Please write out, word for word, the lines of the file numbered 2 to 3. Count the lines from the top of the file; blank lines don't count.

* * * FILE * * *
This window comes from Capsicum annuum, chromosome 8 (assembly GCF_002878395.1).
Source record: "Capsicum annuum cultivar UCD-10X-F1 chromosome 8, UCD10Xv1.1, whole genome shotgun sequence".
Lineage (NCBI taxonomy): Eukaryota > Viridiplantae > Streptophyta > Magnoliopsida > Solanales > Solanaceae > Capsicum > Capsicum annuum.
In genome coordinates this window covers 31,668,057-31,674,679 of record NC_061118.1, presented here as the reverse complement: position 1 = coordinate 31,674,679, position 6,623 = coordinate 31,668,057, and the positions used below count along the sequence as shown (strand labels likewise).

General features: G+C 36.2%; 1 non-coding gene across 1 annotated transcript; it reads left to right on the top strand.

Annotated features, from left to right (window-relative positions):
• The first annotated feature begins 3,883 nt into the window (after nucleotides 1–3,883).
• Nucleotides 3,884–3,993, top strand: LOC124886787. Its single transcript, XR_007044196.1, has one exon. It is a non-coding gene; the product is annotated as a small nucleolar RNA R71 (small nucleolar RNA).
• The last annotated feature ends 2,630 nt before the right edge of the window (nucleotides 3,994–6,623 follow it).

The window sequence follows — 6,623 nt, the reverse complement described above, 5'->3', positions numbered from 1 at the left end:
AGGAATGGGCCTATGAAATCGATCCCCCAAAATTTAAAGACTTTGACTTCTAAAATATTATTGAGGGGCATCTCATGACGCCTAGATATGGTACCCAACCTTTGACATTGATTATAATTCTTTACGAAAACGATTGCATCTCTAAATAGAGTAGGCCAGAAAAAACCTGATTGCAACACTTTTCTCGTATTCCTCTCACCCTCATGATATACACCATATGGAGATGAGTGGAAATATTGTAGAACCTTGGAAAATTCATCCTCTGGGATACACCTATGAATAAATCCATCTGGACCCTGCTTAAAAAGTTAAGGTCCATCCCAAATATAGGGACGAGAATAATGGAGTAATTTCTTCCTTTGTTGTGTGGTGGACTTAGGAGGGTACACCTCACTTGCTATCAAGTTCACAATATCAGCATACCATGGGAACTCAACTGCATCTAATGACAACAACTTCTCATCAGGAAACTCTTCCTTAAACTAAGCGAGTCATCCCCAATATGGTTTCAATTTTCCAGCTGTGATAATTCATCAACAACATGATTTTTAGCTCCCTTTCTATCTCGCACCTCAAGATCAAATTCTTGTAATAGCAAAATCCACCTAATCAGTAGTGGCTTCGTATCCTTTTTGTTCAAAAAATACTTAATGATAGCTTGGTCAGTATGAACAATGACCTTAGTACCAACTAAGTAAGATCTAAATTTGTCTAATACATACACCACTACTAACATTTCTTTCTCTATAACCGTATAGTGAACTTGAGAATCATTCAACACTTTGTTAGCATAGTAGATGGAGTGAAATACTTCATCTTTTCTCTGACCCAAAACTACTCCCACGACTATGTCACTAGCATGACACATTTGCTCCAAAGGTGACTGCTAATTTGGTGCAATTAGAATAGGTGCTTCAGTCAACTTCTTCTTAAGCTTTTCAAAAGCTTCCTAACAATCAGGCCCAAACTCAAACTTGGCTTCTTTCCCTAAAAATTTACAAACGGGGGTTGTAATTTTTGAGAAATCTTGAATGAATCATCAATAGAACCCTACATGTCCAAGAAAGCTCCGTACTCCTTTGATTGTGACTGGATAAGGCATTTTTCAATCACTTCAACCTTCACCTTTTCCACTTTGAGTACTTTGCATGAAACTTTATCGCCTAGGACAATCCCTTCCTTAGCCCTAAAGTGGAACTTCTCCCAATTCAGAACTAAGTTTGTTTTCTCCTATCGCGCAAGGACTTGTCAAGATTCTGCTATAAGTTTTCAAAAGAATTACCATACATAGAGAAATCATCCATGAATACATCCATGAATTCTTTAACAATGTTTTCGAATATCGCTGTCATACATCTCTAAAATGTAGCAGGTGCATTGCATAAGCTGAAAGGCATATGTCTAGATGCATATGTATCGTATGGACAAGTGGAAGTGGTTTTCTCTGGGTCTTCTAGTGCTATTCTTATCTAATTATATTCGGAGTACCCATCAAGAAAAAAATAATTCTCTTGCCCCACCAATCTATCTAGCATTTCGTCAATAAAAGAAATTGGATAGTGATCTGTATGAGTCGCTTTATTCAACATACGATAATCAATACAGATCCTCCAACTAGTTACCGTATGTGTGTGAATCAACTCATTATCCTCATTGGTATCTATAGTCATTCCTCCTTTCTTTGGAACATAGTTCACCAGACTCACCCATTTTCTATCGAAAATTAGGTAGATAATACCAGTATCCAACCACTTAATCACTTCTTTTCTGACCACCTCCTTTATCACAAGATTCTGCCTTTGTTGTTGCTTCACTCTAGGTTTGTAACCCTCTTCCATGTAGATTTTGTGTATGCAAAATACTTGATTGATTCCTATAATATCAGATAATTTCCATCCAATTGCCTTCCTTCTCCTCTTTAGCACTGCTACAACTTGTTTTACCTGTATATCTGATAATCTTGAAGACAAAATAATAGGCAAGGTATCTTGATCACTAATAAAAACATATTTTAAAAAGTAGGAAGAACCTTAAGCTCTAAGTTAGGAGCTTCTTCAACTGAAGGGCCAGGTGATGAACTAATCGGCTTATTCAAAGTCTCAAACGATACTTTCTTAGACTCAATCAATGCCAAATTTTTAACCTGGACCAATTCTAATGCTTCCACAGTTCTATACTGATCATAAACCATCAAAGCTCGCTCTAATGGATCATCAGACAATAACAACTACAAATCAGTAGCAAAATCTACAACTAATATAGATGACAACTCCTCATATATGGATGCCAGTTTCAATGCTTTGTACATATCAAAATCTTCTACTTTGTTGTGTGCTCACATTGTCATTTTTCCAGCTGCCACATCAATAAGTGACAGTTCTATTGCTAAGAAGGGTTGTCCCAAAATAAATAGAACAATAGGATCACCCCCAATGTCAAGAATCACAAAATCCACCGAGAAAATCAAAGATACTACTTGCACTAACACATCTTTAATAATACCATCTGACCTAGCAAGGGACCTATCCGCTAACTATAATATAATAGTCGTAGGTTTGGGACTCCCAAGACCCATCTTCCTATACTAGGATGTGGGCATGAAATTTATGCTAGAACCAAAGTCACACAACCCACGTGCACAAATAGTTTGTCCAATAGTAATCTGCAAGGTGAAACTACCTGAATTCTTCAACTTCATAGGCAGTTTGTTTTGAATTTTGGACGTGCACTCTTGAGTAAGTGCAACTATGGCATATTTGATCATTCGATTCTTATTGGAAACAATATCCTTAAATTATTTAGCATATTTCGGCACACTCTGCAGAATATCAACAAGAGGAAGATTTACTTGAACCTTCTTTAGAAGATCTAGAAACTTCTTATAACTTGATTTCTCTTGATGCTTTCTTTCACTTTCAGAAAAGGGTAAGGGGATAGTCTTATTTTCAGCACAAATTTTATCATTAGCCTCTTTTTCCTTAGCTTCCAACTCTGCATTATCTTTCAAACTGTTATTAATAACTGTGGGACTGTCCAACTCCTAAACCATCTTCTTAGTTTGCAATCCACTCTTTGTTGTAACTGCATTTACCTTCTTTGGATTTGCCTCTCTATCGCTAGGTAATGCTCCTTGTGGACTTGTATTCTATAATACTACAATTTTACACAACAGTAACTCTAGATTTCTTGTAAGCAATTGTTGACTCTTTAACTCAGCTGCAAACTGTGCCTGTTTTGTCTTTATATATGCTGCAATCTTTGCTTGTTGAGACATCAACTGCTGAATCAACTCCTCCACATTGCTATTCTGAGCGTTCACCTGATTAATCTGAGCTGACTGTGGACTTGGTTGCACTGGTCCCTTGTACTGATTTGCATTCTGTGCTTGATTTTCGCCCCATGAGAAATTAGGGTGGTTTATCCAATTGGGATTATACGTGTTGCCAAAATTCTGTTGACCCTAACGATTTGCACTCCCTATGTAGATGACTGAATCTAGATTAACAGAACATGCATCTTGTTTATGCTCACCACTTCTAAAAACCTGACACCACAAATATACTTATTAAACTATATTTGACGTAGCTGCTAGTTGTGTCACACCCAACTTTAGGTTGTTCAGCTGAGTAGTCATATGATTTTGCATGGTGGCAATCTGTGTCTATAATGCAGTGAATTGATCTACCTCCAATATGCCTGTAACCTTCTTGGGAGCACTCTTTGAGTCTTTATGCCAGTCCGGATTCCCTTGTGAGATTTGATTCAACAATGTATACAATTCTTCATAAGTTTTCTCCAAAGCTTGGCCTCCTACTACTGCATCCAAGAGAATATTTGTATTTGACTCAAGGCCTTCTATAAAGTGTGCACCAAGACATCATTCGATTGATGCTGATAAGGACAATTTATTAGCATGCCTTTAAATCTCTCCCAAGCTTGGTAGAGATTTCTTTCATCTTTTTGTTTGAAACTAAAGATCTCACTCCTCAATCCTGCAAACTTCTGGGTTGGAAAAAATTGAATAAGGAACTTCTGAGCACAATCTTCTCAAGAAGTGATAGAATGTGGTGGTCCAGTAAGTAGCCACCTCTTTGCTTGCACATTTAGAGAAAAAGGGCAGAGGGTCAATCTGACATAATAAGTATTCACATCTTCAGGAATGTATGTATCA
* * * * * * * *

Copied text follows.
Source record: "Capsicum annuum cultivar UCD-10X-F1 chromosome 8, UCD10Xv1.1, whole genome shotgun sequence".
Lineage (NCBI taxonomy): Eukaryota > Viridiplantae > Streptophyta > Magnoliopsida > Solanales > Solanaceae > Capsicum > Capsicum annuum.